Paul Garbutt restores the Tube map along Beck’s design principles.

1964 Book, London Underground Maps, Pocket Underground Map, Paul E. Garbutt


The Victoria line is launched. It is the world’s first computer-controlled underground railway, with trains and ticket gates.


Tim Demuth designs the first combined Tube and mainline railway map for LT.


The Piccadilly line is extended west to Heathrow Airport, and later to the airport’s Terminal4 (1986) and Terminal 5 (2008).

1977 Book, London Underground Maps, I'd be lost without it, Artist Uknown


The Jubilee line opens in central London.


The Docklands Light Railway (DLR) opens. It has since more than doubled in length, with a series of extensions.


Ken Garland’s book, Mr Beck’s Underground Map, celebrates Harry Beck as the designer of the diagrammatic Tube map.


The Jubilee line extension (J LE) opens between Westminster and Stratford, with dramatic new station architecture and design.


Platform for Art is set up as London Underground’s official art programme.


TFL adds a credit to Beck on the Tube map which remains in place today: ‘This diagram is an evolution of the original design conceived in ’93’ by Harry Beck.’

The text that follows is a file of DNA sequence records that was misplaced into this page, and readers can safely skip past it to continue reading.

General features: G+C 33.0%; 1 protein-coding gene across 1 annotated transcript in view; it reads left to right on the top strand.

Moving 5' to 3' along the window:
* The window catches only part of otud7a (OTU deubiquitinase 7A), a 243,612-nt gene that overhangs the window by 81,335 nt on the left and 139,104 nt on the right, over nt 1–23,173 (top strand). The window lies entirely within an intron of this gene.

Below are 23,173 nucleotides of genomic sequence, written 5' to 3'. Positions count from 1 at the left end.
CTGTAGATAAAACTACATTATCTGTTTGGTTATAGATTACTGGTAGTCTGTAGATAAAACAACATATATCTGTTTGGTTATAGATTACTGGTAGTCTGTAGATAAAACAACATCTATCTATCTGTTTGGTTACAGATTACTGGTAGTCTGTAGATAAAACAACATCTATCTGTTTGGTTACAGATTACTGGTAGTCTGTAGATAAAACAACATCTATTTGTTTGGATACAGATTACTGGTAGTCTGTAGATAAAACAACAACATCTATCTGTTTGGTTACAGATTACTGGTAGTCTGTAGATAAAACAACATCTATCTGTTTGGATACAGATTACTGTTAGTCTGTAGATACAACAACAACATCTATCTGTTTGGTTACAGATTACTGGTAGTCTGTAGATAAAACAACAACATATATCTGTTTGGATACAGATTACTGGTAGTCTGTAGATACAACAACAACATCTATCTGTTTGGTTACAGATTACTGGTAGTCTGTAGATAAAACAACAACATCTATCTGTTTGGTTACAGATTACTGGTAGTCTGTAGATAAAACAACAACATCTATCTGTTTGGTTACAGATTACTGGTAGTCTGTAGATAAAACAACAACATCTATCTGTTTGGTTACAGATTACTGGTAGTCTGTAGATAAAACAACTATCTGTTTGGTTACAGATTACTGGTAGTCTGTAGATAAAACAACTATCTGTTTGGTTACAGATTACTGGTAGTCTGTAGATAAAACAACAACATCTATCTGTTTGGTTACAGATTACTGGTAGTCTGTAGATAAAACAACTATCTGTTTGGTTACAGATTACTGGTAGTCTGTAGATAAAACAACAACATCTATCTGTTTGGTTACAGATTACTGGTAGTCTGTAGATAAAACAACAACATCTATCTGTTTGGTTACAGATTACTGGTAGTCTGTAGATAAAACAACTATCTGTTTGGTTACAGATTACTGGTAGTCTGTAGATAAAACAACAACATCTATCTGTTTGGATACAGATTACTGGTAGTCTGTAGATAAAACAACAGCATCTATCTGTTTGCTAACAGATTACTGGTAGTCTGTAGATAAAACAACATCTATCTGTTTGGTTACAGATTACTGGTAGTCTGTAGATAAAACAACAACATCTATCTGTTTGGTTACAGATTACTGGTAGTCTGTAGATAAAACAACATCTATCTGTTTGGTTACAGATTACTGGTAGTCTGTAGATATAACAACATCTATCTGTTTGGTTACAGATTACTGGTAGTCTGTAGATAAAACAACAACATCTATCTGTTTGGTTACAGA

Platform for Art (renamed Art on the Underground in 2008 launches a new initiative, commissioning artists to produce work for the covers of pocket Tube maps. The first, by Emma Kay, is entitled You Are in London.

2005 Book, London Underground Maps, Underground Maps After Beck, Maxwell Robert


Harry Beck’s Tube map is voted the second-favourite British design of the twentieth-century in the Great British Design Quest, a public poll on the best· loved British design. The winner was Concorde.


London Overground is created as part of TFL to run some suburban railway services.

2007 Book, London Underground Maps, Curvy Map, Maxwell Robert


Royal Mail produces a stamp featuring Beck’s map in its British Design Classics series.

2009 Book, London Underground Maps, British Design Classics London Underground Map, HGV design group


The river Thames is removed from the Tube map, but reinstated after a public outcry.

2009 Book, London Underground Maps, Pocket Tube Map, TFL


The exhibition Mind the Map opens at the London Transport Museum.

2012 Underground Film Map, Quad Royal


Present map of London Underground

Standard Tube map September 2013 revision


Leave a Reply

Fill in your details below or click an icon to log in: Logo

You are commenting using your account. Log Out /  Change )

Google+ photo

You are commenting using your Google+ account. Log Out /  Change )

Twitter picture

You are commenting using your Twitter account. Log Out /  Change )

Facebook photo

You are commenting using your Facebook account. Log Out /  Change )


Connecting to %s